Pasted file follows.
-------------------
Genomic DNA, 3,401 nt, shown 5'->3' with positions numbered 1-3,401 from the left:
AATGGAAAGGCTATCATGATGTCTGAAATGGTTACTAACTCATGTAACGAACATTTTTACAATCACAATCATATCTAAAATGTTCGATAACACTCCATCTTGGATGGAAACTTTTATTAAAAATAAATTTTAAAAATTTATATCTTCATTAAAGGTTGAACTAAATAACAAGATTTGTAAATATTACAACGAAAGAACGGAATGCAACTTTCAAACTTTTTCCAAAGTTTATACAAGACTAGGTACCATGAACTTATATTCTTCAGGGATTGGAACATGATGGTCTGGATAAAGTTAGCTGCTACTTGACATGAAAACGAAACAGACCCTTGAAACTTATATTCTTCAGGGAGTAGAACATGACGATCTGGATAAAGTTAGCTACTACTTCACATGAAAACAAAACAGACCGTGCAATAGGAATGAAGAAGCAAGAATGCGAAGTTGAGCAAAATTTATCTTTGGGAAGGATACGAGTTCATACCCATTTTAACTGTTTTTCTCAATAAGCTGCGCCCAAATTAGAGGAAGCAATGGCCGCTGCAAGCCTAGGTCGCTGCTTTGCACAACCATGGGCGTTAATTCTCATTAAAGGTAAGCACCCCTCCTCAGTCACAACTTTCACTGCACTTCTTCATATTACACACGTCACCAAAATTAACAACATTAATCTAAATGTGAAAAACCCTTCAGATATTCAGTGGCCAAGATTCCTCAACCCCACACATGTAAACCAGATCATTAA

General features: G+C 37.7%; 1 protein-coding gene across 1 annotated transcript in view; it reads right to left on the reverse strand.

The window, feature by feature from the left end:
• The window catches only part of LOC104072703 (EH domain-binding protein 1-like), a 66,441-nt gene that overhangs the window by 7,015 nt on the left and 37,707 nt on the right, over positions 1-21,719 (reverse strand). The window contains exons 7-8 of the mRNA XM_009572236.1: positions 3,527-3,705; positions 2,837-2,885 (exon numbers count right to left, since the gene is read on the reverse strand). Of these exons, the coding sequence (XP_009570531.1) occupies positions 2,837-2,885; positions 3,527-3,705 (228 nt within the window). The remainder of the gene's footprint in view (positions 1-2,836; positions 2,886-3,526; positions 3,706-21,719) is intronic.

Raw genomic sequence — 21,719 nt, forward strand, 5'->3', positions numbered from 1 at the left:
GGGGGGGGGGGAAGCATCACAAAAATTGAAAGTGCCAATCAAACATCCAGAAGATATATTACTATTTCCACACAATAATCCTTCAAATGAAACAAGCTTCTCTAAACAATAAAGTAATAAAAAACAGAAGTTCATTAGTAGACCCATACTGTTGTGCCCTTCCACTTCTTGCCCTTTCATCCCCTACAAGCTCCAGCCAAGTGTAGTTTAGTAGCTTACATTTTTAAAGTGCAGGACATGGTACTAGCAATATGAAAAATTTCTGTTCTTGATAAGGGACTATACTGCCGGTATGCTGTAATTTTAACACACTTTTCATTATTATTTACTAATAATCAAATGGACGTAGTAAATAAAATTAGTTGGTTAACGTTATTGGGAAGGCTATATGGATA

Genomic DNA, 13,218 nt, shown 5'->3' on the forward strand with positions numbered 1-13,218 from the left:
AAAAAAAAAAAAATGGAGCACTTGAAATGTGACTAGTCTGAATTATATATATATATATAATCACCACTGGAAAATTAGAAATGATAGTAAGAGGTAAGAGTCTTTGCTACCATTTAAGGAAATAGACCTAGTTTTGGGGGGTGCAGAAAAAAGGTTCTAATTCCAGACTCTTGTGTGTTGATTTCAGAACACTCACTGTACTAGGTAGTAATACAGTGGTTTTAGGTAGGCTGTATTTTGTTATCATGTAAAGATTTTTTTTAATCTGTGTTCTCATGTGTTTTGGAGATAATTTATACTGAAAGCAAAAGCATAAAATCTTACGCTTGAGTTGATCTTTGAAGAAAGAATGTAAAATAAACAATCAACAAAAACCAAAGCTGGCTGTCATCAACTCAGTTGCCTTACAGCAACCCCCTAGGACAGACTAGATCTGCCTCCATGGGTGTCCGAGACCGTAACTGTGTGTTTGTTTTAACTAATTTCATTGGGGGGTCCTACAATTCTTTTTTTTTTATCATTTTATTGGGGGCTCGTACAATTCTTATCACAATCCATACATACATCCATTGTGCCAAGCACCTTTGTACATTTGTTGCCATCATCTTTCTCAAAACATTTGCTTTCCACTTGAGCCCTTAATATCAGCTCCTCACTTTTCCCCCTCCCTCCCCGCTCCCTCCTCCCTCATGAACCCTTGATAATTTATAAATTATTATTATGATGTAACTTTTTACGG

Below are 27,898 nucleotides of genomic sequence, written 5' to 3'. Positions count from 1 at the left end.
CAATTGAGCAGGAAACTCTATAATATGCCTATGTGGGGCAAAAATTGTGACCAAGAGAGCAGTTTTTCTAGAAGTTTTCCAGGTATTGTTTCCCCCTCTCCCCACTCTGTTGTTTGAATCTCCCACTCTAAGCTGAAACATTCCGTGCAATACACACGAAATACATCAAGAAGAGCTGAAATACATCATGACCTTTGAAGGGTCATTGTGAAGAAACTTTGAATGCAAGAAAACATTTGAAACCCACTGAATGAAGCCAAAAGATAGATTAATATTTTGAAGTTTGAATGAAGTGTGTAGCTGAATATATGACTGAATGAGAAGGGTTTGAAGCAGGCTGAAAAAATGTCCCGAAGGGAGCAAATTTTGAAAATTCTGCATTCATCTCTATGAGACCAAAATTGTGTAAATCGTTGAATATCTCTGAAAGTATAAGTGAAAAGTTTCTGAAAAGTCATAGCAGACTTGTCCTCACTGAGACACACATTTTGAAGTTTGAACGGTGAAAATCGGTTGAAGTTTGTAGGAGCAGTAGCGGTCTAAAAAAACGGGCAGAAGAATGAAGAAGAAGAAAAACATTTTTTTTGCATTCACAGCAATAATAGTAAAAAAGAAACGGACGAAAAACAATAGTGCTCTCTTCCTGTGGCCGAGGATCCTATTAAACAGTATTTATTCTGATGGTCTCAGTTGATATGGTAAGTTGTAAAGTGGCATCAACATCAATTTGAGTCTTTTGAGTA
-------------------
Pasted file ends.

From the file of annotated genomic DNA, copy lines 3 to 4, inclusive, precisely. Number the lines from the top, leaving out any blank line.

General features: G+C 37.7%; 1 protein-coding gene across 1 annotated transcript in view; it reads right to left on the reverse strand.

The window, feature by feature from the left end: